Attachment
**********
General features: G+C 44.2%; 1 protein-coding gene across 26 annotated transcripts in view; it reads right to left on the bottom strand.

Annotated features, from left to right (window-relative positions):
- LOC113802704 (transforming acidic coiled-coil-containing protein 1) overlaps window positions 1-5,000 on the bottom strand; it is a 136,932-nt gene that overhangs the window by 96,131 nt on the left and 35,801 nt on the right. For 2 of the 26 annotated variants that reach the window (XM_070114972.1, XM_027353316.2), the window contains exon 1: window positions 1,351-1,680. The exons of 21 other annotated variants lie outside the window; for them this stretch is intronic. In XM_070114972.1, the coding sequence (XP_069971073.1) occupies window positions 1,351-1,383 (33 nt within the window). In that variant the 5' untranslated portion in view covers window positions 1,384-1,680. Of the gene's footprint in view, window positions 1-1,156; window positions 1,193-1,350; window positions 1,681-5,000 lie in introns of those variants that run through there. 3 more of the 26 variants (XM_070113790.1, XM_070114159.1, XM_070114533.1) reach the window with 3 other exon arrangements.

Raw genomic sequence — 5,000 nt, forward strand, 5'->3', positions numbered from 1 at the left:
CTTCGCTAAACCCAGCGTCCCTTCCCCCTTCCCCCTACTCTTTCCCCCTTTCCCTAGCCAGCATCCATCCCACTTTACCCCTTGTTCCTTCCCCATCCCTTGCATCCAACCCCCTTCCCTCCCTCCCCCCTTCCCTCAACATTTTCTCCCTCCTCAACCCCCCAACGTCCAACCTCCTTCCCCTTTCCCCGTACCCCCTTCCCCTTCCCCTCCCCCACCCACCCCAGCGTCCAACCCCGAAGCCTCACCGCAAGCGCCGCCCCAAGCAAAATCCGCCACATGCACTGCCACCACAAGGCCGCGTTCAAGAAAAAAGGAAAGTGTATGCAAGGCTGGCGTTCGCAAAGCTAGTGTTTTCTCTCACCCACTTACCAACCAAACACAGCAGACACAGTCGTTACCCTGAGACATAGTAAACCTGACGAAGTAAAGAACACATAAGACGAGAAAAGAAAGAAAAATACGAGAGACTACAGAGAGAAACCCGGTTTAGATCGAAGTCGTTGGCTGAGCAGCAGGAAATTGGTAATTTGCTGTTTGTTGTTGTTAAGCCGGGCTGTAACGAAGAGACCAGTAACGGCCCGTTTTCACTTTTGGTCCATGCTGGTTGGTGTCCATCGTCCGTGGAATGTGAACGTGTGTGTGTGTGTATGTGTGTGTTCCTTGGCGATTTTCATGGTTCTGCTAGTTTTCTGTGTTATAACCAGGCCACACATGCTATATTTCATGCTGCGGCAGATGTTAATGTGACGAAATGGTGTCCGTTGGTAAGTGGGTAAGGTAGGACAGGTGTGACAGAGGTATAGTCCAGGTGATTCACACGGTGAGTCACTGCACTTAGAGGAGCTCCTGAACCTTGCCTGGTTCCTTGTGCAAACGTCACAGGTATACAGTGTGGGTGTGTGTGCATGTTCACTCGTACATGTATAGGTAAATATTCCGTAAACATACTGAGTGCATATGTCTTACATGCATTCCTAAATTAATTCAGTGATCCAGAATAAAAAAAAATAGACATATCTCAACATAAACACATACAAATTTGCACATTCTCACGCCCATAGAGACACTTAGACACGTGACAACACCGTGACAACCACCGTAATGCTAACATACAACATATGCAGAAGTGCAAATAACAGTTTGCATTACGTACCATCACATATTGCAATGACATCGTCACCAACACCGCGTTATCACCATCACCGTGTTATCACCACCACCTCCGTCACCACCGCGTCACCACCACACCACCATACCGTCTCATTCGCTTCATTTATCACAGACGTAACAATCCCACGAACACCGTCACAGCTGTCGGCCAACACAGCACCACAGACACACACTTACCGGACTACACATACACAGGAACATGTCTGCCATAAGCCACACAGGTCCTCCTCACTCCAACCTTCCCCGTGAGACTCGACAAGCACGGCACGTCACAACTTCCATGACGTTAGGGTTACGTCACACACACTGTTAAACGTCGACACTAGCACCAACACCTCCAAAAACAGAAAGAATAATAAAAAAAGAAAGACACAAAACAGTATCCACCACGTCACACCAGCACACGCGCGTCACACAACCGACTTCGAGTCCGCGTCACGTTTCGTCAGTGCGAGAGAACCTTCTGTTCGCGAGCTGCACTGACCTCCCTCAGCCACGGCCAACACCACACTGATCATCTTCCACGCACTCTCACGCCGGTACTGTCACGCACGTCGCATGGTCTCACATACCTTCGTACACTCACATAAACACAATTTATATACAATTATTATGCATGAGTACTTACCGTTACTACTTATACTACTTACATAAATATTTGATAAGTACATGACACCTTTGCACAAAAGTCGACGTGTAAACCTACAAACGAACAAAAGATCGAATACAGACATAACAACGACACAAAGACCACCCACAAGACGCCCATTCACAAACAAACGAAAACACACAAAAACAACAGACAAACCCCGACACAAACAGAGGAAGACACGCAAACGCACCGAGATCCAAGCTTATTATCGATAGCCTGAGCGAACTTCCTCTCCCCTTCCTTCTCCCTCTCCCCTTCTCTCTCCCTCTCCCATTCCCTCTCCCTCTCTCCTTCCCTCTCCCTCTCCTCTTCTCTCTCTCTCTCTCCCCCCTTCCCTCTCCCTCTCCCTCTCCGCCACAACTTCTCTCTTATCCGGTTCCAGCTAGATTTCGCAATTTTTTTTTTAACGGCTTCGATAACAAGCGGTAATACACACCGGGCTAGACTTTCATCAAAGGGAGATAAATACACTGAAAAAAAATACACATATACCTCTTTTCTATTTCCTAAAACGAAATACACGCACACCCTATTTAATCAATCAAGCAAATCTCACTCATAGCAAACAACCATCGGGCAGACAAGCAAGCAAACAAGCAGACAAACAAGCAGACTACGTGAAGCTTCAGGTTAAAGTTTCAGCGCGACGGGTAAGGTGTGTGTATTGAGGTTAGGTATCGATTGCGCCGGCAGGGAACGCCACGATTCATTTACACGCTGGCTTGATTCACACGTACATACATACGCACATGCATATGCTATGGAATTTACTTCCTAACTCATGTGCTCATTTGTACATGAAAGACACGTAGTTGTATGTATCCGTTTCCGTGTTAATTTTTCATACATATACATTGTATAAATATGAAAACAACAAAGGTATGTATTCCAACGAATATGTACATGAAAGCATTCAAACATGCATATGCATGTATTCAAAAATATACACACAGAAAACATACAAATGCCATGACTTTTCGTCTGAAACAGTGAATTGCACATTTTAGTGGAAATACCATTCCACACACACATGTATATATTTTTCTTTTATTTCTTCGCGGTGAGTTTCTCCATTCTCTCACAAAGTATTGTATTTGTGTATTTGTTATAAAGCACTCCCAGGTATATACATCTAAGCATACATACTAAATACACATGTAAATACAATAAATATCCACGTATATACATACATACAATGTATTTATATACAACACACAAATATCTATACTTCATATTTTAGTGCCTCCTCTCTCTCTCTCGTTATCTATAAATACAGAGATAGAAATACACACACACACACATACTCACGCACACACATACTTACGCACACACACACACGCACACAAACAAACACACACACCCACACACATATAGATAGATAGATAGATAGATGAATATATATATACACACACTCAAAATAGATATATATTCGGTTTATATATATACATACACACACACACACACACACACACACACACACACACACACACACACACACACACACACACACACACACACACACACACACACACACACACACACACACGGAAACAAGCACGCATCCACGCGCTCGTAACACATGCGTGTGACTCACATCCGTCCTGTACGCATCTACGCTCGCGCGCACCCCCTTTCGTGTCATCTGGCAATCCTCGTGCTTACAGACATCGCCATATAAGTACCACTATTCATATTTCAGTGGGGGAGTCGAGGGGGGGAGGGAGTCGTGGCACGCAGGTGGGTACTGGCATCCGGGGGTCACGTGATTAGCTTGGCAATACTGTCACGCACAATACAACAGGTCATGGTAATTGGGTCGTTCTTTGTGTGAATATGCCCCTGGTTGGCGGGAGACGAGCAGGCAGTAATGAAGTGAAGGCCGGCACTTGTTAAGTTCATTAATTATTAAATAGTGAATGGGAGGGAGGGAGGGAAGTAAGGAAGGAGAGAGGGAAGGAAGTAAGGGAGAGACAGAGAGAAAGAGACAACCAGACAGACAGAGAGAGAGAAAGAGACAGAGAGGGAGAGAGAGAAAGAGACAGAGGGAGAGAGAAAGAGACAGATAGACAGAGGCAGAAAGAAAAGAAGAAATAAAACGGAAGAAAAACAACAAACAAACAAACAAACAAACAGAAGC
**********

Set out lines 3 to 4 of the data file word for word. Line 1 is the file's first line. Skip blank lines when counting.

- LOC113802704 (transforming acidic coiled-coil-containing protein 1) overlaps window positions 1-5,000 on the bottom strand; it is a 136,932-nt gene that overhangs the window by 96,131 nt on the left and 35,801 nt on the right. For 2 of the 26 annotated variants that reach the window (XM_070114972.1, XM_027353316.2), the window contains exon 1: window positions 1,351-1,680. The exons of 21 other annotated variants lie outside the window; for them this stretch is intronic. In XM_070114972.1, the coding sequence (XP_069971073.1) occupies window positions 1,351-1,383 (33 nt within the window). In that variant the 5' untranslated portion in view covers window positions 1,384-1,680. Of the gene's footprint in view, window positions 1-1,156; window positions 1,193-1,350; window positions 1,681-5,000 lie in introns of those variants that run through there. 3 more of the 26 variants (XM_070113790.1, XM_070114159.1, XM_070114533.1) reach the window with 3 other exon arrangements.

Raw genomic sequence — 5,000 nt, forward strand, 5'->3', positions numbered from 1 at the left: